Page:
Into the Abyss-Appalachian Outfitters

Into the Abyss

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Forget the spa, these women are relaxing after rappelling to the bottom of a slot canyon in front of "Fat Man’s Squeeze."

Forget the spa, these women are relaxing after rappelling to the bottom of a slot canyon in front of "Fat Man’s Squeeze." Left to right, Kelly Fried, Carol F., Anu Ramakrishnan, Cynthia Chagin, and Kathie Jackson Holland. 


By Cynthia Chagin

When I first suggested canyoneering as our “Annual Girlfriends Trip,” my friends were overwhelmingly unenthusiastic. Maybe because it involved rappelling to the bottom of a 150’ canyon that was subjected to potentially deadly flash-floods? Or the possibility we’d encounter pools of icy water and swim to underground caverns to breathe slices of air? Whatever the reason for their hesitation, their reaction shocked me: as these were not ordinary women.

These four women had eagerly hiked alongside me to the bottom of the Grand Canyon and back. They were the same women who wore a badge of courage emblazoned on their chests after our intense weekly runs which included shimmying logs bridging ravines and busting through foot-drenching semi-frozen streams. 

But in time, they came around.

Carol is excited to have finished her second rappel.

Carol is excited to have finished her second rappel.

We flew to Vegas then drove to Utah to meet Trevor, our hired guide. Trevor allayed the tragic news of seven people killed in a flash-flood four days earlier by explaining how severe weather warnings had been issued but the group had canyoneered regardless—unguided. And today’s weather called for 0% chance of rain.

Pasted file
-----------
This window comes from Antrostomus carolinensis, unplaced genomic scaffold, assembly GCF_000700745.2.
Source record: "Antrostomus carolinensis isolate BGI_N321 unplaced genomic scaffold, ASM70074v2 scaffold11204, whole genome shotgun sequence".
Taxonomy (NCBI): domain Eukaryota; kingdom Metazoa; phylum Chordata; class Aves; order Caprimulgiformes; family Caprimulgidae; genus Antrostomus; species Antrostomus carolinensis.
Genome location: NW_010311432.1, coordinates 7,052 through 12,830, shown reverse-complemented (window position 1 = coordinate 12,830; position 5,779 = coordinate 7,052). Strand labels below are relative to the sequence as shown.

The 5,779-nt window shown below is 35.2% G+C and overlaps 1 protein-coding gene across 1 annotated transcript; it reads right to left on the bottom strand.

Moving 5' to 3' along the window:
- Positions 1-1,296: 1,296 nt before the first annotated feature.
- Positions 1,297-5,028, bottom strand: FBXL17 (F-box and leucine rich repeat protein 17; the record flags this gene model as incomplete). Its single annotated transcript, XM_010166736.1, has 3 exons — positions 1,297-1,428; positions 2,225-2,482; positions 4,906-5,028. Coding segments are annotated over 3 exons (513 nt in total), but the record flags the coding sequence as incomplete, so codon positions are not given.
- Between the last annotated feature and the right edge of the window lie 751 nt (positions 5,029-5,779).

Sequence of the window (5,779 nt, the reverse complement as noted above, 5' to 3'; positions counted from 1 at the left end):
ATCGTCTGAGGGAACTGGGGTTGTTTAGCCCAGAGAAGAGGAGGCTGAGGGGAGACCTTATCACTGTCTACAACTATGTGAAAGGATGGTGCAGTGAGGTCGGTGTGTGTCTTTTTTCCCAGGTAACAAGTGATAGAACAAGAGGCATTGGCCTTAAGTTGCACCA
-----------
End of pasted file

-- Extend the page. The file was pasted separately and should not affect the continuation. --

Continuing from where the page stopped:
Before we could rappel into the canyon, we first had to climb to the top of a series of sandstone outcroppings. However, blocking our path was our first obstacle—a twenty foot rock wall. We each grabbed the rope Trevor had secured, leaned back and walked up—“Spiderman-style”—with our backs parallel to the ground. 

Our next feat was more challenging mentally than physically. A precipice suspended fifty feet in the air blocked the trail and the only way around was to walk along the edge…with nothing to hold onto. Trevor demonstrated how if we followed our natural inclination to lean towards the middle (towards apparent safety), we would slip over the edge as only the balls of our feet would maintain contact with the rock. But if we walked erect (ignoring thoughts screaming “DON’T DO IT! YOU’LL FALL!”), then our entire foot would maintain contact and we’d be safe. Wide-eyed glances between my friends and me communicated the one sentence we refused to utter, “What did I get myself into?”

A leap of faith allowed us to one-by-one walk the circular ledge then release a deep sigh upon stepping foot on the trail on the other side.

Kathie Jackson Holland eases into the canyon.

Kathie Jackson Holland eases into the canyon. 

Upon reaching the top of the canyon and our first rappel, sensing hesitation from my friends, I agreed to jump off first. Since my idea was what brought us to that point, I figured it only fair if someone were to die, it’d be me. 

I stepped off the cliff, feeling the security of my fist behind my backside, I pulsed my fist, gently slipping below the rim. The feeling of freedom, defying gravity, running my fingers over smooth walls accessible only while suspended mid-air filled me with indescribable joy.

We rappelled one more time before coming to the exit marked by the narrowest of slots, “Fat Man’s Squeeze,”—with a boulder blocking the entrance. A scramble to the top revealed a twelve foot drop maneuvered by turning sideways, pressing hands and feet on opposing walls and inching towards the sandy bottom.

At the end, we felt strong and brave having accomplished a feat few dare to try. 

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